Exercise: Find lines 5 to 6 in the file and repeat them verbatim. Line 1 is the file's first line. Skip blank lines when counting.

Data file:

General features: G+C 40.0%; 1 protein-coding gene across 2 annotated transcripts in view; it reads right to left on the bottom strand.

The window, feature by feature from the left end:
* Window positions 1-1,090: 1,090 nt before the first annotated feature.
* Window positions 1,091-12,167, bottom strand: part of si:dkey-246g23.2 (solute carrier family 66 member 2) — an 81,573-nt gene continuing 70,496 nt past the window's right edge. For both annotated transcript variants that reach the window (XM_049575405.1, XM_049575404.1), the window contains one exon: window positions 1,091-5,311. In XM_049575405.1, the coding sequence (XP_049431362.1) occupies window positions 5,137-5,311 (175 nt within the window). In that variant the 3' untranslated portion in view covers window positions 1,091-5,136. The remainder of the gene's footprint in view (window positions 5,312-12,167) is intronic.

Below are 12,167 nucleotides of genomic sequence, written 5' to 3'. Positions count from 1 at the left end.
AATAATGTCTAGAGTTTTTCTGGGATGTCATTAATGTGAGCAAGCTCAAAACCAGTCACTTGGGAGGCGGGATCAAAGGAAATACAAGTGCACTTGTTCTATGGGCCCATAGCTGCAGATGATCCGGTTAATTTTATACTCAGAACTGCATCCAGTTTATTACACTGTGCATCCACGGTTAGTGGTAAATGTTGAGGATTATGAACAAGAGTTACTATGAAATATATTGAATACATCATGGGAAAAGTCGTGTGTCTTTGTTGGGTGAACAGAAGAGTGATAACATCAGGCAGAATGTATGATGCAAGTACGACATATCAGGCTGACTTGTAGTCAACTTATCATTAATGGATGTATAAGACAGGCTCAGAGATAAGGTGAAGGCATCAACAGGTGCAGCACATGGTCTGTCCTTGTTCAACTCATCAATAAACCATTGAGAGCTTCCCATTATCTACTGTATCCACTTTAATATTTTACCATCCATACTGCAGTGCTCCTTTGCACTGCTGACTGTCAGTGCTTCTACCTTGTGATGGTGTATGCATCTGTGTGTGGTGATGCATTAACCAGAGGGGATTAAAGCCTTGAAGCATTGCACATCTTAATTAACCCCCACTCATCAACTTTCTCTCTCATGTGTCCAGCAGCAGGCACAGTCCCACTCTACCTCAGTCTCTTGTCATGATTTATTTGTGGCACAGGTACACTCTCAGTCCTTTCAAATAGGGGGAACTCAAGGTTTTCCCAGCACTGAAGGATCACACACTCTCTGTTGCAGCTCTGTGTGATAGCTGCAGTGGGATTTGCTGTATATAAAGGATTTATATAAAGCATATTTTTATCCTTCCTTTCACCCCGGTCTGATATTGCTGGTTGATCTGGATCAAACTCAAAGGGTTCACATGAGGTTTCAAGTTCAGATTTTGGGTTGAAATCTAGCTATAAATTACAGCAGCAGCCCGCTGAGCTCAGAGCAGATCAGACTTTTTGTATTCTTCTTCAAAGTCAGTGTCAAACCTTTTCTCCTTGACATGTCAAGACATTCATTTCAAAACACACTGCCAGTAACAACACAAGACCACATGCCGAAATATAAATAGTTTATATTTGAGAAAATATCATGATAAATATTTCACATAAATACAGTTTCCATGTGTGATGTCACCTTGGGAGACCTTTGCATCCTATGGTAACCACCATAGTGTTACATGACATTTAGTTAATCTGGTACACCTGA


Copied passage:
Below are 12,167 nucleotides of genomic sequence, written 5' to 3'. Positions count from 1 at the left end.
AATAATGTCTAGAGTTTTTCTGGGATGTCATTAATGTGAGCAAGCTCAAAACCAGTCACTTGGGAGGCGGGATCAAAGGAAATACAAGTGCACTTGTTCTATGGGCCCATAGCTGCAGATGATCCGGTTAATTTTATACTCAGAACTGCATCCAGTTTATTACACTGTGCATCCACGGTTAGTGGTAAATGTTGAGGATTATGAACAAGAGTTACTATGAAATATATTGAATACATCATGGGAAAAGTCGTGTGTCTTTGTTGGGTGAACAGAAGAGTGATAACATCAGGCAGAATGTATGATGCAAGTACGACATATCAGGCTGACTTGTAGTCAACTTATCATTAATGGATGTATAAGACAGGCTCAGAGATAAGGTGAAGGCATCAACAGGTGCAGCACATGGTCTGTCCTTGTTCAACTCATCAATAAACCATTGAGAGCTTCCCATTATCTACTGTATCCACTTTAATATTTTACCATCCATACTGCAGTGCTCCTTTGCACTGCTGACTGTCAGTGCTTCTACCTTGTGATGGTGTATGCATCTGTGTGTGGTGATGCATTAACCAGAGGGGATTAAAGCCTTGAAGCATTGCACATCTTAATTAACCCCCACTCATCAACTTTCTCTCTCATGTGTCCAGCAGCAGGCACAGTCCCACTCTACCTCAGTCTCTTGTCATGATTTATTTGTGGCACAGGTACACTCTCAGTCCTTTCAAATAGGGGGAACTCAAGGTTTTCCCAGCACTGAAGGATCACACACTCTCTGTTGCAGCTCTGTGTGATAGCTGCAGTGGGATTTGCTGTATATAAAGGATTTATATAAAGCATATTTTTATCCTTCCTTTCACCCCGGTCTGATATTGCTGGTTGATCTGGATCAAACTCAAAGGGTTCACATGAGGTTTCAAGTTCAGATTTTGGGTTGAAATCTAGCTATAAATTACAGCAGCAGCCCGCTGAGCTCAGAGCAGATCAGACTTTTTGTATTCTTCTTCAAAGTCAGTGTCAAACCTTTTCTCCTTGACATGTCAAGACATTCATTTCAAAACACACTGCCAGTAACAACACAAGACCACATGCCGAAATATAAATAGTTTATATTTGAGAAAATATCATGATAAATATTTCACATAAATACAGTTTCCATGTGTGATGTCACCTTGGGAGACCTTTGCATCCTATGGTAACCACCATAGTGTTACATGACATTTAGTTAATCTGGTACACCTGA